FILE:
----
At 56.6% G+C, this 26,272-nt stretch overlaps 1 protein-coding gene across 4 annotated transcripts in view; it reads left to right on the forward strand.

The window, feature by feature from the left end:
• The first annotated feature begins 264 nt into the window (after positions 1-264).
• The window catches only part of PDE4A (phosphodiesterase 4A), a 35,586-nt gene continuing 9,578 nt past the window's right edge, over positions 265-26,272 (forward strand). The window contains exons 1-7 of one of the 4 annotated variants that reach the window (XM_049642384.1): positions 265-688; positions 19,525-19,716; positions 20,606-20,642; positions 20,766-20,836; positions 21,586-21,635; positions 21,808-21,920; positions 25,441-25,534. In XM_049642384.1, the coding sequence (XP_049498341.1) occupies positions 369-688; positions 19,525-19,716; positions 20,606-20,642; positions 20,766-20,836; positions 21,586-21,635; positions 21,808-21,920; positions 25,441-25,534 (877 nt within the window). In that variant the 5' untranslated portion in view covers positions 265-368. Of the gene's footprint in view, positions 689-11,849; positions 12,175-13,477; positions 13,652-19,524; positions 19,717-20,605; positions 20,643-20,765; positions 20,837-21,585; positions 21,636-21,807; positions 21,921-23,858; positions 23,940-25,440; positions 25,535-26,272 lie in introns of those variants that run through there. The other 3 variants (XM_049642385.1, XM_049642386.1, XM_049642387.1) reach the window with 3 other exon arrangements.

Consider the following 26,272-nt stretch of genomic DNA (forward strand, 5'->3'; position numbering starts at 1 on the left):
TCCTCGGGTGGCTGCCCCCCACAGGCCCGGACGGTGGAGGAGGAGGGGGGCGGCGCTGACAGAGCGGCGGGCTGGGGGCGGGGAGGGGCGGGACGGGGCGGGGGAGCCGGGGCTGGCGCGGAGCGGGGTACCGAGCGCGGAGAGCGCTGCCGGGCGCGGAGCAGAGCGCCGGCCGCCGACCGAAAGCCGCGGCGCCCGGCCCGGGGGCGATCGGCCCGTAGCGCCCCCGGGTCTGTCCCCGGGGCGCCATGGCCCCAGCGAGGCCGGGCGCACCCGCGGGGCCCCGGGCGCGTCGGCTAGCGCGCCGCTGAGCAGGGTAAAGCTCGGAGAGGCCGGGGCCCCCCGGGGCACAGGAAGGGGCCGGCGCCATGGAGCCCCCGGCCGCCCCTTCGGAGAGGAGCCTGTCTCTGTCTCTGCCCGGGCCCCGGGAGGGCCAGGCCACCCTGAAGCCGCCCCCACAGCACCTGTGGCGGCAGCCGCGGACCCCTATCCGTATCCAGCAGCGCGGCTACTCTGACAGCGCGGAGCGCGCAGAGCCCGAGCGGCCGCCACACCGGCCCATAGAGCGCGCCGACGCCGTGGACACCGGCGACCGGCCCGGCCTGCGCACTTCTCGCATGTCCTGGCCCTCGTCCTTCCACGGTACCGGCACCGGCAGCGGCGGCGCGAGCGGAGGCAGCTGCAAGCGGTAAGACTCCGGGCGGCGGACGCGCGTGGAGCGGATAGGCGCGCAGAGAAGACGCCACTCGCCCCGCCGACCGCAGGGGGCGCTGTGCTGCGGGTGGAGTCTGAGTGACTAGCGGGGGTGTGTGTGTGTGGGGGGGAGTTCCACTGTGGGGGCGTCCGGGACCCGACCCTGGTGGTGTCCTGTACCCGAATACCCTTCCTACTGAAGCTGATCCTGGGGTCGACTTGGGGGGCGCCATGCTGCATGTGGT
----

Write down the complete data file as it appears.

At 56.6% G+C, this 26,272-nt stretch overlaps 1 protein-coding gene across 4 annotated transcripts in view; it reads left to right on the forward strand.

The window, feature by feature from the left end:
• The first annotated feature begins 264 nt into the window (after positions 1-264).
• The window catches only part of PDE4A (phosphodiesterase 4A), a 35,586-nt gene continuing 9,578 nt past the window's right edge, over positions 265-26,272 (forward strand). The window contains exons 1-7 of one of the 4 annotated variants that reach the window (XM_049642384.1): positions 265-688; positions 19,525-19,716; positions 20,606-20,642; positions 20,766-20,836; positions 21,586-21,635; positions 21,808-21,920; positions 25,441-25,534. In XM_049642384.1, the coding sequence (XP_049498341.1) occupies positions 369-688; positions 19,525-19,716; positions 20,606-20,642; positions 20,766-20,836; positions 21,586-21,635; positions 21,808-21,920; positions 25,441-25,534 (877 nt within the window). In that variant the 5' untranslated portion in view covers positions 265-368. Of the gene's footprint in view, positions 689-11,849; positions 12,175-13,477; positions 13,652-19,524; positions 19,717-20,605; positions 20,643-20,765; positions 20,837-21,585; positions 21,636-21,807; positions 21,921-23,858; positions 23,940-25,440; positions 25,535-26,272 lie in introns of those variants that run through there. The other 3 variants (XM_049642385.1, XM_049642386.1, XM_049642387.1) reach the window with 3 other exon arrangements.

Consider the following 26,272-nt stretch of genomic DNA (forward strand, 5'->3'; position numbering starts at 1 on the left):
TCCTCGGGTGGCTGCCCCCCACAGGCCCGGACGGTGGAGGAGGAGGGGGGCGGCGCTGACAGAGCGGCGGGCTGGGGGCGGGGAGGGGCGGGACGGGGCGGGGGAGCCGGGGCTGGCGCGGAGCGGGGTACCGAGCGCGGAGAGCGCTGCCGGGCGCGGAGCAGAGCGCCGGCCGCCGACCGAAAGCCGCGGCGCCCGGCCCGGGGGCGATCGGCCCGTAGCGCCCCCGGGTCTGTCCCCGGGGCGCCATGGCCCCAGCGAGGCCGGGCGCACCCGCGGGGCCCCGGGCGCGTCGGCTAGCGCGCCGCTGAGCAGGGTAAAGCTCGGAGAGGCCGGGGCCCCCCGGGGCACAGGAAGGGGCCGGCGCCATGGAGCCCCCGGCCGCCCCTTCGGAGAGGAGCCTGTCTCTGTCTCTGCCCGGGCCCCGGGAGGGCCAGGCCACCCTGAAGCCGCCCCCACAGCACCTGTGGCGGCAGCCGCGGACCCCTATCCGTATCCAGCAGCGCGGCTACTCTGACAGCGCGGAGCGCGCAGAGCCCGAGCGGCCGCCACACCGGCCCATAGAGCGCGCCGACGCCGTGGACACCGGCGACCGGCCCGGCCTGCGCACTTCTCGCATGTCCTGGCCCTCGTCCTTCCACGGTACCGGCACCGGCAGCGGCGGCGCGAGCGGAGGCAGCTGCAAGCGGTAAGACTCCGGGCGGCGGACGCGCGTGGAGCGGATAGGCGCGCAGAGAAGACGCCACTCGCCCCGCCGACCGCAGGGGGCGCTGTGCTGCGGGTGGAGTCTGAGTGACTAGCGGGGGTGTGTGTGTGTGGGGGGGAGTTCCACTGTGGGGGCGTCCGGGACCCGACCCTGGTGGTGTCCTGTACCCGAATACCCTTCCTACTGAAGCTGATCCTGGGGTCGACTTGGGGGGCGCCATGCTGCATGTGGT